"They will stop at nothing," said Rubino, who has represented more than 250 clients with claims of abuse by clergymen. "They play the hardball version of hardball. It is all perfectly legal, but it does not match their rhetoric as being caring for the victim."
The church contends its actions are necessary to defend itself and its priests, especially if a claim has not been proven.
"The victims of clergy sexual abuse deserve the church's utmost compassion and care," Rossi said. "We acknowledge their pain and recognize that some of them may feel they were not treated fairly in many regards. . . . Yet the archdiocese and its attorneys have the responsibility to use the legal process to determine which cases of abuse have merit and which do not."
Sister Mary Ann Walsh, spokeswoman for the U.S. Conference of Catholic Bishops, said that the church "prefers not to handle these matters in a court of law. We prefer these matters be handled in mediation where people can sit down and settle things without going to court."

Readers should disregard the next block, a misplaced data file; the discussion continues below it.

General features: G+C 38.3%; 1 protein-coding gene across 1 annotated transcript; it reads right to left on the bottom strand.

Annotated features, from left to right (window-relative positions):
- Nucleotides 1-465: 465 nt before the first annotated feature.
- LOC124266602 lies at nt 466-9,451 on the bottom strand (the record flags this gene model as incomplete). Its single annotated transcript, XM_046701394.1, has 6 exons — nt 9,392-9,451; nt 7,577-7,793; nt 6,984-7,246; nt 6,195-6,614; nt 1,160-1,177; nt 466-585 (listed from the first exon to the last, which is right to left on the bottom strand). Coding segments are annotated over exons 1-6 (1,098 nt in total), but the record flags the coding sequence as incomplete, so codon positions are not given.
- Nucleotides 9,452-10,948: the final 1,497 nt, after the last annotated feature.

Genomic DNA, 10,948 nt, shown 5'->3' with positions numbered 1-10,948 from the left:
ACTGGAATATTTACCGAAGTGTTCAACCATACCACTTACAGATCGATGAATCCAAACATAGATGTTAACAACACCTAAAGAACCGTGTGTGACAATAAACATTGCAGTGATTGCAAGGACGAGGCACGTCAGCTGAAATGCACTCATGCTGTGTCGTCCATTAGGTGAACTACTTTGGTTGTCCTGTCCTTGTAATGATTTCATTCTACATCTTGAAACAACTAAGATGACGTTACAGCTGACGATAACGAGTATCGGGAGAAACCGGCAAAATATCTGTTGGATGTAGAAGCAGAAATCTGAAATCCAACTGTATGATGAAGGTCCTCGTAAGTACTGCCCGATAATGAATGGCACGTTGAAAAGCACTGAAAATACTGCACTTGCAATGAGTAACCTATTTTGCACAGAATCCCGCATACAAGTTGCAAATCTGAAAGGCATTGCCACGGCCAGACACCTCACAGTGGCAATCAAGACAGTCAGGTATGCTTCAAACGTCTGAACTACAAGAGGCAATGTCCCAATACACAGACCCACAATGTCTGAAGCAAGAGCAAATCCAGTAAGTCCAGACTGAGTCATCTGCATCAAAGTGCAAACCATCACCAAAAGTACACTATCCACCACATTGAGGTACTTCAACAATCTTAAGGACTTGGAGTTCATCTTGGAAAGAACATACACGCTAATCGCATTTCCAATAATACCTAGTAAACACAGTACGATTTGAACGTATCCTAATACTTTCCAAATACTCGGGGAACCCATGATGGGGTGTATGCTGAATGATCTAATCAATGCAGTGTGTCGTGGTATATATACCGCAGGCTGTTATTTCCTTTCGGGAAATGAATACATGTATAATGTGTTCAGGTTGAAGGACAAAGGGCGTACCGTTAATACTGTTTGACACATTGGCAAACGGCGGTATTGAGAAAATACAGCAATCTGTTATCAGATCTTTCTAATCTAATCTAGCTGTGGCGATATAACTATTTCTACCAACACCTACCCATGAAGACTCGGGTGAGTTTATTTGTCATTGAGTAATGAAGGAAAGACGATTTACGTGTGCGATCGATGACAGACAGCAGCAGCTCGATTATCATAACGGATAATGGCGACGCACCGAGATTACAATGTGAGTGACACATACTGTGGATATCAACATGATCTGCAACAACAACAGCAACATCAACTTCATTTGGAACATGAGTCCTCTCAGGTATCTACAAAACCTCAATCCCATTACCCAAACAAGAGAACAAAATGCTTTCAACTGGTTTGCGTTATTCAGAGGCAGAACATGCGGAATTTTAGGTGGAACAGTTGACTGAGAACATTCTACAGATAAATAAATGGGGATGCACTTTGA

Once a victim has sued, however, "the rules of a court of law take over," she said.
The reason: The church faces millions of dollars in liability in many of these cases. "There is a well-founded fear that the financial burden of this can quickly overwhelm financial resources," Mark Chopka, general counsel for the U.S. Conference of Catholic Bishops, told the Cleveland Plain Dealer recently. Chopka declined comment for this story.
Rubino and others who have represented abuse victims say the church relies on an array of defenses, typically arguing that too much time has elapsed, or that religious institutions are shielded from certain court actions by the First Amendment right of religious freedom. Or that the priest - if he abused a minor - was not acting in the church's interests and therefore the church is not liable.